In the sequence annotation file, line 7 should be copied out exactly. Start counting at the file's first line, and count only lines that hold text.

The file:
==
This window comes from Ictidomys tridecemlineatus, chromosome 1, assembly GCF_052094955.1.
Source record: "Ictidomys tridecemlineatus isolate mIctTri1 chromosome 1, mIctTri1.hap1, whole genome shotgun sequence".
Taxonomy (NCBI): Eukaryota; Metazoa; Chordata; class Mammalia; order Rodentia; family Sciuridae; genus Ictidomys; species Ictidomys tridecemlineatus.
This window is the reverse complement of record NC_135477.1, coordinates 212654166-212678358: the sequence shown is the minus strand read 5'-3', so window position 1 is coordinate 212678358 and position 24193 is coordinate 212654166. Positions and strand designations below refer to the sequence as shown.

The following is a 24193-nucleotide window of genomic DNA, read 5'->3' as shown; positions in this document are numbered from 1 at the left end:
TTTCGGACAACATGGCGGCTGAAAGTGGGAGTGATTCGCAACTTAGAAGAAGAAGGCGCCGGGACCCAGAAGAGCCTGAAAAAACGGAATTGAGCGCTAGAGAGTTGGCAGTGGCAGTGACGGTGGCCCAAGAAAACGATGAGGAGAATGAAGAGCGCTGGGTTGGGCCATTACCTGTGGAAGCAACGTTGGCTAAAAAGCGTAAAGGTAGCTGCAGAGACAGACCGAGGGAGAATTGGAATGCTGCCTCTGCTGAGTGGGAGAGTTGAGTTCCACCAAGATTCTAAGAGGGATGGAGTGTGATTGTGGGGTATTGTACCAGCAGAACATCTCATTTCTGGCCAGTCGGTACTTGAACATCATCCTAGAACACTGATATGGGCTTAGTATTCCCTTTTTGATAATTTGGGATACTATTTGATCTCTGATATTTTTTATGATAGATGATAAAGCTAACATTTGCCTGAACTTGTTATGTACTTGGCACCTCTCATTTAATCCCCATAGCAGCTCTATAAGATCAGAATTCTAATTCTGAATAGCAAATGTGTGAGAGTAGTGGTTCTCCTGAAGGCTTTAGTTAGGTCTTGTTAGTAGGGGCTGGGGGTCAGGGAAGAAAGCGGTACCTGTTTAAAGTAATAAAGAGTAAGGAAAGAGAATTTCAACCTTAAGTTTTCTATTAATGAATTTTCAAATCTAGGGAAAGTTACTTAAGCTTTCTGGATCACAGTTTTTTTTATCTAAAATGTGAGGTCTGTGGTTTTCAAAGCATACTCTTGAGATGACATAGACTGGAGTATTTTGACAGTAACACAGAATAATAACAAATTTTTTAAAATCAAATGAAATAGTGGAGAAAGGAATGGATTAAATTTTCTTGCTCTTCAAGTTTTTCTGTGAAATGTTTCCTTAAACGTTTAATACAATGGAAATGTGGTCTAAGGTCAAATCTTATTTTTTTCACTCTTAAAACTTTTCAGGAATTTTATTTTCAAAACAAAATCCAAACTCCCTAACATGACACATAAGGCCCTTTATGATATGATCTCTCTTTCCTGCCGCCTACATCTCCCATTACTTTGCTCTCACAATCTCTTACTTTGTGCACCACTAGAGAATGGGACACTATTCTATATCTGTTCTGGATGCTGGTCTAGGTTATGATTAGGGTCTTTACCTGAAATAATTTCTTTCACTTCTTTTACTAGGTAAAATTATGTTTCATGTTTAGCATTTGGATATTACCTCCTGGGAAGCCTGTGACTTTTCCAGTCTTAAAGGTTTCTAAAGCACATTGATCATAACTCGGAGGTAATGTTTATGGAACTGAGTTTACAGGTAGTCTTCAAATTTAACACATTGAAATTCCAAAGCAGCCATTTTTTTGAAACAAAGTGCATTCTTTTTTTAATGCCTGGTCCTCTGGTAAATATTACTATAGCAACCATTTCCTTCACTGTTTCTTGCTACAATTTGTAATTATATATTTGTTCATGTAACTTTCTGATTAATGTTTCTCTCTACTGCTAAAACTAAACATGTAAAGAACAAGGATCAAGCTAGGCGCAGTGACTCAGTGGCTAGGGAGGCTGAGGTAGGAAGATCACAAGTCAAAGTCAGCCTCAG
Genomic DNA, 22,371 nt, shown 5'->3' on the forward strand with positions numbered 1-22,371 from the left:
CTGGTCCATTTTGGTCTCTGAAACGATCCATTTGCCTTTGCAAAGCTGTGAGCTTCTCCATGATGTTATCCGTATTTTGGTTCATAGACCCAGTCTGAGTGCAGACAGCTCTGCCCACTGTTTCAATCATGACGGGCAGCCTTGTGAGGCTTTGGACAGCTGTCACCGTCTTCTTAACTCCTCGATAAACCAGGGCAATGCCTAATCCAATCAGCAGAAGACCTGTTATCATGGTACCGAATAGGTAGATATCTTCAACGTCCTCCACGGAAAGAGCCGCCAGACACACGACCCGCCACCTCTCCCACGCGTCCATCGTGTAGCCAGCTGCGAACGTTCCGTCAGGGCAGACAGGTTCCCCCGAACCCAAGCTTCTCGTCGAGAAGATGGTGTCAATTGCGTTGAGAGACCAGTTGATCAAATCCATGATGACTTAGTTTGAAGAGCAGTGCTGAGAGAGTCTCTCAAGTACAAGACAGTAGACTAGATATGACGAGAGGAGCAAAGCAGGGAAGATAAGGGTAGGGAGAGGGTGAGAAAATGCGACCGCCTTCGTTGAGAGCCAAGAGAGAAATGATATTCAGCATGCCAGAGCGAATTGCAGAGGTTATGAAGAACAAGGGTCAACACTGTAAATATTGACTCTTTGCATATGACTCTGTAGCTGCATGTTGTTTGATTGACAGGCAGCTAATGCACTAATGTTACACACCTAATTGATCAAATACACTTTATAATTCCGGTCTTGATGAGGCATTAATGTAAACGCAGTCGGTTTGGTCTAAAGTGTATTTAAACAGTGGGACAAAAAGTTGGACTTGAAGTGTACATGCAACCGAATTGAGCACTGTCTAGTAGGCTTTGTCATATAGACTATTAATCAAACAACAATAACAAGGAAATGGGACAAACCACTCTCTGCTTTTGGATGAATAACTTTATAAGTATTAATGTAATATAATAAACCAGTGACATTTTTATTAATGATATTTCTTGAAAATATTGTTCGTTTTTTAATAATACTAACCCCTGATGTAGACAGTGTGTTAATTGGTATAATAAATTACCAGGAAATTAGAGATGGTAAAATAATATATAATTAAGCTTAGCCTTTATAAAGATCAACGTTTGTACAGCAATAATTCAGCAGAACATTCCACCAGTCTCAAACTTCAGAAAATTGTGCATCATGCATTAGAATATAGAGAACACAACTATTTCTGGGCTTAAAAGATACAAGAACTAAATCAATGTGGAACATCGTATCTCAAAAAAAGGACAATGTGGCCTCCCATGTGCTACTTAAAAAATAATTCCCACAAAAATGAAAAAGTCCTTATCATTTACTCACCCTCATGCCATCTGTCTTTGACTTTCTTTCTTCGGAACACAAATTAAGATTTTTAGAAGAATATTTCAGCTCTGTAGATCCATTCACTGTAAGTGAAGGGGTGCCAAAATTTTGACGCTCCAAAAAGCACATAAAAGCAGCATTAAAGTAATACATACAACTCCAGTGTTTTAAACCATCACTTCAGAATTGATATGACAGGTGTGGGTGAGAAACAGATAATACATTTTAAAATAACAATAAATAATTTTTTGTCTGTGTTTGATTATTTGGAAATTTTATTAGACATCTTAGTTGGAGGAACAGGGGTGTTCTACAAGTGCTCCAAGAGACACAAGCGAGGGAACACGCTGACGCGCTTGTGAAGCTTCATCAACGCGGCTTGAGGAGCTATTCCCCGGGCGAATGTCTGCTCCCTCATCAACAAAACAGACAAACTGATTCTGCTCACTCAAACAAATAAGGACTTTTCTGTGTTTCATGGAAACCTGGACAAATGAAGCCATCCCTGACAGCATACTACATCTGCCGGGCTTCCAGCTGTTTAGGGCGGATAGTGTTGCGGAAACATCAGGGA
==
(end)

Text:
Genomic DNA, 22,371 nt, shown 5'->3' on the forward strand with positions numbered 1-22,371 from the left: